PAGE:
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Making the Cut: The Science Behind Nate Marquardt's Cut to 170 Pounds

Nate Marquardt, photo via
Nate Marquardt, photo via

When Nate Marquardt climbed out of the cage at UFC 128, he shocked the MMA world, something you wouldn't normally expect from the soft spoken, down to earth Christian family man. Lip swollen grotesquely from a Dan Miller punch, a wound that would eventually require stitches, Marquardt was never the less feeling good. He had gone into the fight lighter than he ever had before - and he was considering a move down to the welterweight division.

"Really the only thing I would have to change would be becoming a little more strict on my diet," Marquardt said in an exclusive interview with Bloody Elbow Radio. "The week of the fight, starting the Saturday out, I'd really have to be dieting. At this point, all I did  for my fight with Miller was diet for basically two and a half days and walked on weight. I didn't have to go in the sauna or anything. At 170 I'd have to be a lot more strict the week of the fight and I would have to get in the sauna."

Pundits were more than a little surprised. Well muscled and cut, one of the few MMA fighters with a bodybuilder's physique, Marquardt had never looked small or been over powered in a long and successful career at middleweight. But as his diet got cleaner year round and as he continued to work hard even between fights, it dawned on the Grudge Training Center fighter that he could easily drop a weight class, perhaps improving his chances of taking home a coveted UFC title.

"My goal has always been to get the title. And that's never going to change...I don't want to think about that, because then I'm putting pressure on myself. And it's something I want so much...I did put pressure on myself in a lot of my fights, because I wanted the belt so bad," Marquardt said.  "I just put too much pressure on myself and it prevented me from fighting to my peak performance. That's something that I've worked on a lot and I felt great going into this fight."

At 185 pounds, Marquardt looks enormous. Many questioned his ability to make a cut to welterweight in the wake of his announcement. But dietician and nutritionist P.R. Cole, who has worked with Marquardt and other top fighters like Kenny Florian, says Marquardt's muscle mass actually makes a weight cut easier.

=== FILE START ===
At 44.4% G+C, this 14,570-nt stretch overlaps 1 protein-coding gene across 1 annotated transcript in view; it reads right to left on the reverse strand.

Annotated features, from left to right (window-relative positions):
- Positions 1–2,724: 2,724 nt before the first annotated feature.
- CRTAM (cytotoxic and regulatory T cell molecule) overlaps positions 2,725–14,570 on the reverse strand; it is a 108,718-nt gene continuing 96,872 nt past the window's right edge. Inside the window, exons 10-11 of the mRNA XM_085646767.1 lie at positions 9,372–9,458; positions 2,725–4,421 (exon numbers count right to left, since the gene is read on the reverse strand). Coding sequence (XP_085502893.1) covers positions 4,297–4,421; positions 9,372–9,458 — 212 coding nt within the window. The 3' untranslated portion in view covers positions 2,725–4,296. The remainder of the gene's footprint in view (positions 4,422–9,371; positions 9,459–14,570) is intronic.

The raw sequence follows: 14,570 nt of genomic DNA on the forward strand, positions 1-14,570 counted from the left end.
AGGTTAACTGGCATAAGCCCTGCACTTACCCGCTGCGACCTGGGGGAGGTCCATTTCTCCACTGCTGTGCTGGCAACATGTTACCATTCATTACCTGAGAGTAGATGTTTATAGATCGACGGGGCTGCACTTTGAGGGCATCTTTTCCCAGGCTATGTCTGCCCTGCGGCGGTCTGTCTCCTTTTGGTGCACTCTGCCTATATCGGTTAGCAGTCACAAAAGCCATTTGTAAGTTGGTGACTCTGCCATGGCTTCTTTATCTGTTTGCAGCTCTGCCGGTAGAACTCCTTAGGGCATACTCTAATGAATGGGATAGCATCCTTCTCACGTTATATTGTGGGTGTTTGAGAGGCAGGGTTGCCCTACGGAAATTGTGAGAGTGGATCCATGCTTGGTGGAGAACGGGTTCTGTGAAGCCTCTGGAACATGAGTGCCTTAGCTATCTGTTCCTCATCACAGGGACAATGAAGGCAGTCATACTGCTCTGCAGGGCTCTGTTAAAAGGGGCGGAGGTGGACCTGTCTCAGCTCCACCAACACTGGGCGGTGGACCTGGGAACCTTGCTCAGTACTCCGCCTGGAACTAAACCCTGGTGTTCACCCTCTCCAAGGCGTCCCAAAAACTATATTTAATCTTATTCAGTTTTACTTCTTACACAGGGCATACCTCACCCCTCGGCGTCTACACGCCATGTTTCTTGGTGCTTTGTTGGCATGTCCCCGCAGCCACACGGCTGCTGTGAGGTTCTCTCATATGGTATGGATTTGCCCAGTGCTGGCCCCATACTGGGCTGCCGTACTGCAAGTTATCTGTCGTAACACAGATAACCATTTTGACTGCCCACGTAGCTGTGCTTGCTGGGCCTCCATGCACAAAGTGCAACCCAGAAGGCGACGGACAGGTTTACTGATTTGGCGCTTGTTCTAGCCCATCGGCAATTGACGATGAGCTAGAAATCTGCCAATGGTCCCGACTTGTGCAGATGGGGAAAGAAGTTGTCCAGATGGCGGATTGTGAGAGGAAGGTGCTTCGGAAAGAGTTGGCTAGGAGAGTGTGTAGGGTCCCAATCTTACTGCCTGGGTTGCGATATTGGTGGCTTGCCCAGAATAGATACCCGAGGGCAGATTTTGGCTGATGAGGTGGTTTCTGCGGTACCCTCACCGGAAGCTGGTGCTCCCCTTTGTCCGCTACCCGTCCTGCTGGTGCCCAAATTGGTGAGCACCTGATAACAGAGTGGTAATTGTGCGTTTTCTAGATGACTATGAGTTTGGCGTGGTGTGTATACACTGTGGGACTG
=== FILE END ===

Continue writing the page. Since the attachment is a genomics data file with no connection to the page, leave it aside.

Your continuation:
"When you look at people who are incredibly muscular, it tends to be easier for them to do a water cut because that muscle mass holds in so much water," Cole said. "Let's say you have two guys who are 180 pounds and want to get to 170. They may weight the same on the scale but if one guy has more muscle mass, the guy with muscle is going to have an easier time because he's swollen with water."

For the move to be successful, Cole believes it will need to begin right away. An optimum weight cut, she says, begins long before a fighter starts preparing for his next bout. The battle will be fought and won in the months between fights when it's easy for a fighter to take the easy road that leads to junk food and video games instead of concentrating on fitness and diet.

"The first thing you want to do if you want to make a significant drop in weight like that is start the diet as soon as possible, even before you start your serious training camp," Cole said. "A lot of guys who have never done a big drop like that think 'I'm going to be training really hard for eight to twelve weeks during my camp so why don't I just diet then? I can do it all at once.' It's my preference to have the fighter come into camp at the weight he wants to cut from. People think it's just about weight loss. It's really about optimization of athletic performance. Timing food and nutrients to promote workouts and optimal recovery. It's hard to do that when you add on the challenge of creating a calorie deficit.Your performance and recovery can never be 100 percent if you have a calorie deficit while training. So, if you're even pondering a cut like that - start dieting. Before your camp.The sooner you can get  to the weight you really want and start training hard, the easier it's going to be."